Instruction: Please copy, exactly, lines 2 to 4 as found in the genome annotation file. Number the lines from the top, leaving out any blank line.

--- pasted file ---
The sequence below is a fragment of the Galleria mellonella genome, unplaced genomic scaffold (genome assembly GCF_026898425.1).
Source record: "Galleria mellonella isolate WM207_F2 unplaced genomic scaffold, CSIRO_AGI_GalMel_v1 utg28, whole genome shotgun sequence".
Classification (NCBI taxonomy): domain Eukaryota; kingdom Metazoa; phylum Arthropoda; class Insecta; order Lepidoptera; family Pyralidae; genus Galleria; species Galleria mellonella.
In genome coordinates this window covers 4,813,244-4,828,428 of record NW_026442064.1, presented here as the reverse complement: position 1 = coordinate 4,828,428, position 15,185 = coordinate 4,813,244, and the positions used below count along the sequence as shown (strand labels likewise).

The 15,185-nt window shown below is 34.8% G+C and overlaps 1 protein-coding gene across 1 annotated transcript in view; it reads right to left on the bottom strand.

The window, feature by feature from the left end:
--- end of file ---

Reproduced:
Source record: "Galleria mellonella isolate WM207_F2 unplaced genomic scaffold, CSIRO_AGI_GalMel_v1 utg28, whole genome shotgun sequence".
Classification (NCBI taxonomy): domain Eukaryota; kingdom Metazoa; phylum Arthropoda; class Insecta; order Lepidoptera; family Pyralidae; genus Galleria; species Galleria mellonella.
In genome coordinates this window covers 4,813,244-4,828,428 of record NW_026442064.1, presented here as the reverse complement: position 1 = coordinate 4,828,428, position 15,185 = coordinate 4,813,244, and the positions used below count along the sequence as shown (strand labels likewise).